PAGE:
4. Section 11B of the Refugee Act 1996, as inserted by section 7(f) of the Immigration Act 2003, proposes that in assessing the credibility of a claim that an applicant was persecuted in their country of origin, and consequently has fled to Ireland, regard be had to their possession or not of identity documents, the account given of travel to Ireland, and whether “manifestly false evidence” had been adduced in support of the asylum claim. In common with the principle, stated in, among other places, the United Nations Refugee Handbook, the process of application is in no way adversarial. As the Handbook provides, it is a two-stage fact-finding process: “Firstly, it is necessary to ascertain the relevant facts of the case. Secondly, the definitions in the 1951 Convention and the 1967 Protocol have to be applied to the facts thus ascertained.”; paragraph 29, United Nations Refugee Handbook on Procedures and Criteria for Determining Refugee Status under the 1951 Convention and the 1967 Protocol relating to the Status of Refugees HCR/IP/4/Eng/REV 1 Reedited, Geneva, January 1992, UNHCR 1979. This is a collaborative process designed to find out the truth. That requires good faith on both sides. It is never a question of the applicant being on trial or the State parties attempting to catch people out. What is involved is an enquiry into reality. That is a bipartisan process which requires Ireland to, for instance, keep abreast of information on the country of origin of applicants in relation to persecution of minorities and, where subsidiary protection is sought, as to whether civil turmoil reigns in the place of an ordered society. International protection is given on the basis of a collaborative process between the applicant and the examining authorities. In that regard, the duty to cooperate cast on an applicant by section 11C of the Refugee Act 1996, as inserted by section 7(f) of the Immigration Act 2003 is neither burdensome nor out of kilter with the State’s international obligations. That legislation provides that it is the “duty of an applicant to co-operate in the investigation of his or her application and in the determination”, as here, “of his or her appeal”. Thus, an applicant has a duty to “furnish to the Commissioner or the Tribunal”, depending on the level at which the enquiry is being conducted, “all information in his or her possession, control or procurement relevant to his or her application.” Similarly, the United Nations Handbook provides at paragraph 205 that the applicant should do the following:

      (i) Tell the truth and assist the examiner to the full in establishing the facts of his case.

      (ii) Make an effort to support his statements by any available evidence and give a satisfactory explanation for any lack of evidence. If necessary he must make an effort to procure additional evidence.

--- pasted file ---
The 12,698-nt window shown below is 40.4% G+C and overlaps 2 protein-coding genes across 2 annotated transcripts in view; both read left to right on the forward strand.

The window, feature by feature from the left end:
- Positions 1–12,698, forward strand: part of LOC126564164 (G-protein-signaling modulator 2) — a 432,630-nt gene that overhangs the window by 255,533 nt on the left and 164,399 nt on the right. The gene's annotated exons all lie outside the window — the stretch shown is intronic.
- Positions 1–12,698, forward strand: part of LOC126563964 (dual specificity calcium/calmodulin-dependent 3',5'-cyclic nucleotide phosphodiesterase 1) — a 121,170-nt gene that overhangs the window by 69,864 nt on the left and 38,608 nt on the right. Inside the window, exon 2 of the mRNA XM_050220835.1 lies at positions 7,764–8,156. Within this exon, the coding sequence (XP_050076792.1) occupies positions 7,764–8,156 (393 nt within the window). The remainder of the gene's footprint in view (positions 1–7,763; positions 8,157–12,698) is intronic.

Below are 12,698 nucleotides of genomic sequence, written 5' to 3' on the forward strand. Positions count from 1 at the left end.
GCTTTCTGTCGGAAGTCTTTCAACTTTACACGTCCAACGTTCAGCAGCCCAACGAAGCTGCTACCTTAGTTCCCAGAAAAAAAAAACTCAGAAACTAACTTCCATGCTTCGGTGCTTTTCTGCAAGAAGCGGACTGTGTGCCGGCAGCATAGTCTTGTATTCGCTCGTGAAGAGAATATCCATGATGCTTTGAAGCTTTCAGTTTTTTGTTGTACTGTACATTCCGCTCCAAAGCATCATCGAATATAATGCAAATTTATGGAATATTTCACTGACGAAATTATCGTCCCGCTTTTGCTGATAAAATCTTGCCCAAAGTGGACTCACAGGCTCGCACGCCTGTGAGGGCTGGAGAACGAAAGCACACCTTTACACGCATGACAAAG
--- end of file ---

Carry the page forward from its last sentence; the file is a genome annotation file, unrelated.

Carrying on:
(iii) Supply all pertinent information concerning himself and his past experience in as much detail as is necessary to enable the examiner to establish the relevant facts. He should be asked to give a coherent explanation of all the reasons invoked in support of his application for refugee status and he should answer any questions put to him.

5. Alien to such a collaborative process would be the application of manoeuvres designed to catch either party out. What, further, ought to be remembered in this context is that there is no exclusion of evidence in consequence of any accidental or unthinking illegality even in the context of a civil trial. Any such rule as to the exclusion of the “fruit of the poisonous tree”, as Frankfurter J termed the products of illegal searches and seizures in Nardone v United States 308 US 338 (1939), applied only as a discipline against the law being broken in the investigation of crimes. The law, in any event, as to criminal trials has now moved on from the absolutist position first arrived at in The People (DPP) v Kenny [1990] 2 IR 110 whereby an unthinking error as to, for example, a name or address on a search warrant but an entry in good faith into the home of the accused would render an arrest there unlawful and the exclusion of any evidence as to anything found there. Under that rule, as it formerly existed, there was no balancing exercise as between the apparent innocence or triviality of the legal breach by the investigating authorities and the seriousness of the charge or the compelling nature of what was found. Thus, for a period of 25 years from 1990 to 2015 where there was a wrong house number on a search warrant and where the police were, for instance, investigating child pornography, an entry on foot of that warrant which discovered compelling evidence on computers seized at the accused’s home would be concealed from the jury trying the case. That absolutist rule has now gone. Under the current law, a balance must be struck; The People (Director of Public Prosecutions) v JC [2017] 1 IR 417.